Shortly after I was elected to City Council in 2016, a Board of Education Trustee who is now associated with the “Leaders That Listen” campaign texted a disparaging homophobic remark about me on a group text with other BOE officials. As a gay man, and the first LGBTQ+ elected in Hoboken, that comment hurt deeply.
Six years later, the current BOE majority: a group of electeds that has gone unchallenged for years, seemingly hasn’t learned that name calling and bullying is divisive and destructive. Over the last two weeks Hoboken voters received two hate-filled mailers from the “Leadership That Listens’ team that has falsely characterized their “Kids First” opposition with QAnon and the far right. Now, it’s possible to disagree with opponents, even call them out, but to use false character assassinations is everything that’s wrong with politics today.
I know what that feels like.
I ran for mayor in 2017 and three days before polls opened, a racist flier was illegally distributed using my name, attacking the current mayor. I was called a bigot, my family received hate calls and the story was published in national and international press disparaging my reputation. I lost that election by 400 votes. Like clockwork, it happened again in 2019 when I ran for reelection and a pro-development Super PAC sent out a series of mailers absurdly associating me, a liberal Democrat, with Donald Trump. Simultaneously, a blogger mocked me for being gay, an action denounced by The Victory Fund – a national LGBTQ+ organization.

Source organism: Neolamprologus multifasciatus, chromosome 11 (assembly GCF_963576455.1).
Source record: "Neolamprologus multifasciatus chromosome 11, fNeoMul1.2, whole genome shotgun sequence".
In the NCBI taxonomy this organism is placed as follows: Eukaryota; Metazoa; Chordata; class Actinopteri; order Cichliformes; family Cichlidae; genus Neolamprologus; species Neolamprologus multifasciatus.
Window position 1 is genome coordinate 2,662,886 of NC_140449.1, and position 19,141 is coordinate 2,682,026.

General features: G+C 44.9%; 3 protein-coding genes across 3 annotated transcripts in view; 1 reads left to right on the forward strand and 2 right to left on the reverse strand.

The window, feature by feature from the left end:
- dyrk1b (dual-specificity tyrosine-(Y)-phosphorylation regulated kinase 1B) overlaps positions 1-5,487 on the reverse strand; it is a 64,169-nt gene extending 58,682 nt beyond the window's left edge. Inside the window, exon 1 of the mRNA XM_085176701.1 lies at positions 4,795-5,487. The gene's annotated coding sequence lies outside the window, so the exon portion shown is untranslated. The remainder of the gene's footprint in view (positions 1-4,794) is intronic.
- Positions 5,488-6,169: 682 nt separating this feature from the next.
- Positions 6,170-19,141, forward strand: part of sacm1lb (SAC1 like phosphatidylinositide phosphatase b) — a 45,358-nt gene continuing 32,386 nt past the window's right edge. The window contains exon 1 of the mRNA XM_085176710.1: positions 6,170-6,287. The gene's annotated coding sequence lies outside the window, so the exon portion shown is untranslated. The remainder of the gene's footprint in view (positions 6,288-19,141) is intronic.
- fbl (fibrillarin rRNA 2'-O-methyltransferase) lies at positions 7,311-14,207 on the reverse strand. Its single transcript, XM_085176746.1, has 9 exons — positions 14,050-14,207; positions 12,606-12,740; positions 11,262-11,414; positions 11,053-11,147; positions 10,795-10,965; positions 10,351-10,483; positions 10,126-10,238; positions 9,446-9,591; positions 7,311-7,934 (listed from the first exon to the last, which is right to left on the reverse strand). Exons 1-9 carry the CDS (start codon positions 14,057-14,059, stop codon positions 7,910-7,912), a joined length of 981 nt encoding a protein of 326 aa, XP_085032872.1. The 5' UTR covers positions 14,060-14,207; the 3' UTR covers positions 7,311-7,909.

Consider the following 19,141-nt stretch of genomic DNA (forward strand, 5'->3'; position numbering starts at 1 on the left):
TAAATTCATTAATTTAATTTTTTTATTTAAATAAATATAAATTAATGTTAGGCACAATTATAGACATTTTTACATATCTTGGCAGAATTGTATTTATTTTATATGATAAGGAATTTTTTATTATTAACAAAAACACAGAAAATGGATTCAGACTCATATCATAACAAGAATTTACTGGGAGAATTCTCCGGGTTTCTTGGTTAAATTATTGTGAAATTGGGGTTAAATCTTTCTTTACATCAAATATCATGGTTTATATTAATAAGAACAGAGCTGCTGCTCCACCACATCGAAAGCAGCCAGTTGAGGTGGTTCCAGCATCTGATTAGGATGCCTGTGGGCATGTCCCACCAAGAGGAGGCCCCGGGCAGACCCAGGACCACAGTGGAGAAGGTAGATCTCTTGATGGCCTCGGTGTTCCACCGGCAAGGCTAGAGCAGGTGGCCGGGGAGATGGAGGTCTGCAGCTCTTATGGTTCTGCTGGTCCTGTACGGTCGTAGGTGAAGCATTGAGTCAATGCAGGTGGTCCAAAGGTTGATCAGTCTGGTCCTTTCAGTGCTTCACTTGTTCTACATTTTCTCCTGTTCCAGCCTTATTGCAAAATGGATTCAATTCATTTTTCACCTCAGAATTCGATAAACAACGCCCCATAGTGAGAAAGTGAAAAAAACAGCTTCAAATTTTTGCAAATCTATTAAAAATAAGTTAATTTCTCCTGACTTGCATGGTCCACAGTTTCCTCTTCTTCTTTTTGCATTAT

By the start of the pandemic politics had become such a toxic force in my life that I needed to take time away to concentrate on my career and family. This is why it is personally frustrating for me to see the same unnecessary attacks being leveled on three three young candidates on the “Kids First” slate – two mothers and the former student body president at Rutgers University. These upstart candidates may not be perfect, but in a non partisan race, they don’t deserve these deeply personal and misleading attacks.
Negative campaigning intended to assassinate an opponent’s character, name and family is now the norm in Hoboken and voters must demand a change. Elections should be about ideas and bringing people together through consensus, not false attacks and fear mongering. Supporting “Leadership That Listens” only serves to normalize divisive campaign tactics and encourages future candidates to do the same. If we don’t stand up against the toxicity taking over our elections, we will stop seeing young people – those with new energy and new ideas, from throwing their hat into the political ring out of fear of attack and ridicule.
Let’s use this election to stand up against the political negativity sweeping the country, it doesn’t belong in Hoboken.
City of Hoboken